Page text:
Alternative Education in Japan: Christian homeschoolers

Christian Homeschoolers

The table above includes ‘religious issues’ as a reason for homeschooling, and there are a number of Christian homeschool groups in Japan (some of these are listed at the end of the Bibliography). No other religion is strongly represented in Japanese homeschooling. The rhetoric of the Christian groups shows a strong tendency towards ‘opting out’ of compulsory education, although ‘drop out’ students are also present.

The Church and Home Educators’ Association (CHEA) is the largest Japanese Christian homeschool group in Japan, and was formed in 2000 to serve both Christian homeschoolers and church schools. It had 350 homeschooling member families in 2006, and claims that 2,500 more Christian families are preparing to homeschool (CHEA, 2006a,b,c). It reports a growth from 620 people attending its first conference in 2000 to 2,300 in 2006. It also stands out among all homeschooling groups in Japan for the quantity and high quality of the literature it produces.

CHEA says its homeschooling goal is ‘to study all subjects with our eyes firmly fixed on the Creator and the Bible, and bring up a new generation of young people who can tell of God’s love and forgiveness’ (CHEA, 2007a), and it sees homeschooling as offering the freedom to ‘teach with God’s kingdom and his righteousness as a consistent first priority’ (CHEA, 2007b). To this end, they have translated many US Christian homeschooling textbooks into Japanese. CHEA and other Christian homeschool sites express the belief that parents have a biblical mandate to pass on their faith to their children, and quote a range of Bible verses to prove this (especially Deuteronomy 6:4-9, (The Bible)). The Christians find common ground in their shared beliefs – and if there are indeed between 3,000 and 5,000 children being homeschooled in Japan (see above), and at least 350 Christian families are homeschooling one or two children (CHEA, 2006a: these figures are for CHEA members only, and do not include other Japanese Christian homeschooling groups or English-speaking Christian homeschoolers), then that means that approximately 10 percent of Japanese homeschool families are Christians. This is a surprising statistic, given that only about one percent of the Japanese population is Christian (Agency for Cultural Affairs, 2004).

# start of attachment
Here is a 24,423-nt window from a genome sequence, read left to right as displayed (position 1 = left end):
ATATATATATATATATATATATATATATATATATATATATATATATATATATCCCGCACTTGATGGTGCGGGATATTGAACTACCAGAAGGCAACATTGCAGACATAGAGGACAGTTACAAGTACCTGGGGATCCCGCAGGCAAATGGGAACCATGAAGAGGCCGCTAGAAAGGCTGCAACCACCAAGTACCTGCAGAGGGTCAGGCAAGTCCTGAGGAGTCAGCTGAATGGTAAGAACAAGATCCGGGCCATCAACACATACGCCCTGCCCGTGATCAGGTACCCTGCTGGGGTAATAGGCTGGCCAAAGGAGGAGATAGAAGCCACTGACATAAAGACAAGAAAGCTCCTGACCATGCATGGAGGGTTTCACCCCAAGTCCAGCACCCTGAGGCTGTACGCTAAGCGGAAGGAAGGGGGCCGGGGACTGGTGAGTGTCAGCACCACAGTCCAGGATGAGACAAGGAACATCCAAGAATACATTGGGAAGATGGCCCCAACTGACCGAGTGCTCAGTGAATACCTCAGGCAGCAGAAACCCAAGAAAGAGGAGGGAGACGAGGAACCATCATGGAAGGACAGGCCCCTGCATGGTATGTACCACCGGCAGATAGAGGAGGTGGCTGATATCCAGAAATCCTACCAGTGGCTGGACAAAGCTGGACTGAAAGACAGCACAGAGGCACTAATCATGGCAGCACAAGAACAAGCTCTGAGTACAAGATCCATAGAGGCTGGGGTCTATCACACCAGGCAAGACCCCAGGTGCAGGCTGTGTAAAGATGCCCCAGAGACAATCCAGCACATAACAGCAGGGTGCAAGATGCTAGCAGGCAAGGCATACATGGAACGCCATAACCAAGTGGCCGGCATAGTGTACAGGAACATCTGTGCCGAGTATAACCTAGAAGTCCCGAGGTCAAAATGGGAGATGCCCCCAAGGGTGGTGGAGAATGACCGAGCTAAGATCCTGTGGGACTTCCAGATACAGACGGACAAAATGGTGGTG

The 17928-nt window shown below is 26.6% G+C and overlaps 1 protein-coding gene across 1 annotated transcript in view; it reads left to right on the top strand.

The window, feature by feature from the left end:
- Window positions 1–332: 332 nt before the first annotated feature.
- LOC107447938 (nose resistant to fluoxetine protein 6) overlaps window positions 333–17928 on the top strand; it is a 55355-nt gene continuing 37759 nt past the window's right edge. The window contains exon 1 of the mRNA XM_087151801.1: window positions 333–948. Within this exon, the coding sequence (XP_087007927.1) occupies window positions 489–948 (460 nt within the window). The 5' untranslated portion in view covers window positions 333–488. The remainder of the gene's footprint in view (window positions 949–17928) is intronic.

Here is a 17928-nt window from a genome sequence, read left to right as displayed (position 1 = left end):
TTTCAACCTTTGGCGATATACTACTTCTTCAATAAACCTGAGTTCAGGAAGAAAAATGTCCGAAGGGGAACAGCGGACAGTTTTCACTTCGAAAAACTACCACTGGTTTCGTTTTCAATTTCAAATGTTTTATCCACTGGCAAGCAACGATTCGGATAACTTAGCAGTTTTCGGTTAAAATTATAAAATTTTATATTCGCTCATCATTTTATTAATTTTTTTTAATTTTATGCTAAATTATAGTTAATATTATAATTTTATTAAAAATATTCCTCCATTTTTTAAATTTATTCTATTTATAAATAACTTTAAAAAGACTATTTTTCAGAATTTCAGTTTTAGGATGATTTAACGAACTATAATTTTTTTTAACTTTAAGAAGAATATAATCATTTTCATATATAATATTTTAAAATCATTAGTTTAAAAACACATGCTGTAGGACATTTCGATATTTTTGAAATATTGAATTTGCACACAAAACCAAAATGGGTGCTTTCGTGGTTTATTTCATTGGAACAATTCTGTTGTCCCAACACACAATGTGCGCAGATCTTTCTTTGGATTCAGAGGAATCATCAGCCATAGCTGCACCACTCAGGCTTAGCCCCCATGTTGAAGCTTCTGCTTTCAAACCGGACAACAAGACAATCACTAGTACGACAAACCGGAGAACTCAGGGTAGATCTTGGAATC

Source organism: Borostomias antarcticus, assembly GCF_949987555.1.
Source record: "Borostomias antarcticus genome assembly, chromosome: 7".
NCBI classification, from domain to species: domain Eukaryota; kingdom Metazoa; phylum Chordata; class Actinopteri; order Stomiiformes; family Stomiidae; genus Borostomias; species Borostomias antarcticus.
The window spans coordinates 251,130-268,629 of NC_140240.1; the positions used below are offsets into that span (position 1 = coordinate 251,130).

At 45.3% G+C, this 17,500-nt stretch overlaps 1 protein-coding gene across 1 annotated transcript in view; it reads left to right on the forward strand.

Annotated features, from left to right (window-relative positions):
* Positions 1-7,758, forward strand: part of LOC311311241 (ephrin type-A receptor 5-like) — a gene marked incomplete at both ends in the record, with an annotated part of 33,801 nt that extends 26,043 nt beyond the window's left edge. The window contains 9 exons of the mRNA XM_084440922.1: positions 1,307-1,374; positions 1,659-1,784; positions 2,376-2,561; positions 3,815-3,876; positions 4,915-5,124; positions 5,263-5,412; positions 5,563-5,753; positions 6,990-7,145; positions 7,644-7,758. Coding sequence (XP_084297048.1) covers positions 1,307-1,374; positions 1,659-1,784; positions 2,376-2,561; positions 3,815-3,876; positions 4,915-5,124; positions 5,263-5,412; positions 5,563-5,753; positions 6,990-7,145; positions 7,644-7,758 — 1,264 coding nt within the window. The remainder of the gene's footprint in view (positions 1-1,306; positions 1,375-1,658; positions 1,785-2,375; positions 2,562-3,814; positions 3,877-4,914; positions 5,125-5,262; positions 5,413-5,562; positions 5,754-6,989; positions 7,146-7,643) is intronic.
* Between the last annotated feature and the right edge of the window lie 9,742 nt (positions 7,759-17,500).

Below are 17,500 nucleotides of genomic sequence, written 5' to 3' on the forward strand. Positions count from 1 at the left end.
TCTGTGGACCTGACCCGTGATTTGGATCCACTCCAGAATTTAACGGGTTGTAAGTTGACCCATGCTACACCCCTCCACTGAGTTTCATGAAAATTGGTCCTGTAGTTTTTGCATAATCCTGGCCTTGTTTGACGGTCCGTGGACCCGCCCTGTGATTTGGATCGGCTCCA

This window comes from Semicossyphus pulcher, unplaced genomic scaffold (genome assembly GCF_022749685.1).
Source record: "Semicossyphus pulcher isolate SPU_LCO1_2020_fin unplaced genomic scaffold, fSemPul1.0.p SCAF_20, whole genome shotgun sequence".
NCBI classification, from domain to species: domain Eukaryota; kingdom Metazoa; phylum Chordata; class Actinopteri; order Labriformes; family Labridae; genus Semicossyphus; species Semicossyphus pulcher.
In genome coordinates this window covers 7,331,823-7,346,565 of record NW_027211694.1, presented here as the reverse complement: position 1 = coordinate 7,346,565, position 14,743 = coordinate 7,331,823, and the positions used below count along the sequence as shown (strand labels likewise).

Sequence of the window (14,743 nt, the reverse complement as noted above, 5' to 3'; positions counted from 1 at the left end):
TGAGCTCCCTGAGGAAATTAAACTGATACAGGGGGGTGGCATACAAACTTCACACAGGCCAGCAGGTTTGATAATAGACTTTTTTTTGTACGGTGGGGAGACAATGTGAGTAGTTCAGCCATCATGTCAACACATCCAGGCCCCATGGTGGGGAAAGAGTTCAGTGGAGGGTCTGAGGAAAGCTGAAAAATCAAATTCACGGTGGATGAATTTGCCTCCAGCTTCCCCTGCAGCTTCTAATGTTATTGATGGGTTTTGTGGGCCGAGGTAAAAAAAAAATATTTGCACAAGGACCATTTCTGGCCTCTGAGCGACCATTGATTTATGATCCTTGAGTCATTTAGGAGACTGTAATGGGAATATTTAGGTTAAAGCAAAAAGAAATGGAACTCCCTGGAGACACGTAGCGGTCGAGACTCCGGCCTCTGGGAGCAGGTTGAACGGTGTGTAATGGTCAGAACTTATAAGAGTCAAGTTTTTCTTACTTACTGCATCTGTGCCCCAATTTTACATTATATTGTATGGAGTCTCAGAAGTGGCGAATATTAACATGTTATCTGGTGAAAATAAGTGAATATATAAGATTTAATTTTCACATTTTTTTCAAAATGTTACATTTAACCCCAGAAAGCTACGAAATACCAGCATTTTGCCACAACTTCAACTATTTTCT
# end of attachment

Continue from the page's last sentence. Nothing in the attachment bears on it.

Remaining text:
Other concerns of the Christian homeschoolers are shared with those involved in church schools, and are discussed in greater depth in the next chapter. The main ‘need’ they are expressing, however, is for the freedom to let their own religion underpin the education of their children. The religious issue for them is not about externals such as diet or dress codes, but about the worldview underpinning education. And in common with the families involved in the church schools, they feel that the worldview of the Japanese compulsory education system is different to or even contrary to the Christian worldview – and feel it strongly enough to opt their children out of the system.


The growth of homeschooling in Japan has been fuelled by the needs of ‘drop out’ students, but also by encouragement from the large US homeschooling movement, which has a strong ‘opt out’ outlook: there are also some ‘opt out’ homeschoolers in Japan. The Internet has enabled the spread of information and communication among homeschoolers and would-be homeschoolers, and has also been a vital part of the growth in interest.

The practice and rhetoric of homeschooling goes beyond the ‘freedom from…’ the problems and pressures of the compulsory education system which was seen to be behind the existence of free schools, and can be better expressed as a ‘freedom to…’. Homeschooling entails a massive commitment of time and effort on the part of the family, but offers children and their families the freedom to tailor a child’s education to their wishes and needs: it is often chosen because of parental beliefs or needs rather than the direct needs of the child. Three specific groups of families whose needs may not be adequately met in the compulsory system can be identified amongst homeschoolers. These are the families of children with ‘special needs’, dual-national families, and Christian families. The strong Christian presence within this group mirrors the US homeschool scene, and Japanese Christian homeschoolers maintain strong links with their US counterparts.

The existence of ‘opt out’ homeschoolers shows a dissatisfaction with the compulsory education system and also raises the question of where the final responsibility for a child’s education lies: does the state have the final say, or can it be over-ridden by parental views and needs? And what say do the children themselves have in all this? At the moment, homeschoolers are left in peace and exercise what they believe is their right to educate their own children in the way they believe to be best.

NEXT PAGE: Church Schools

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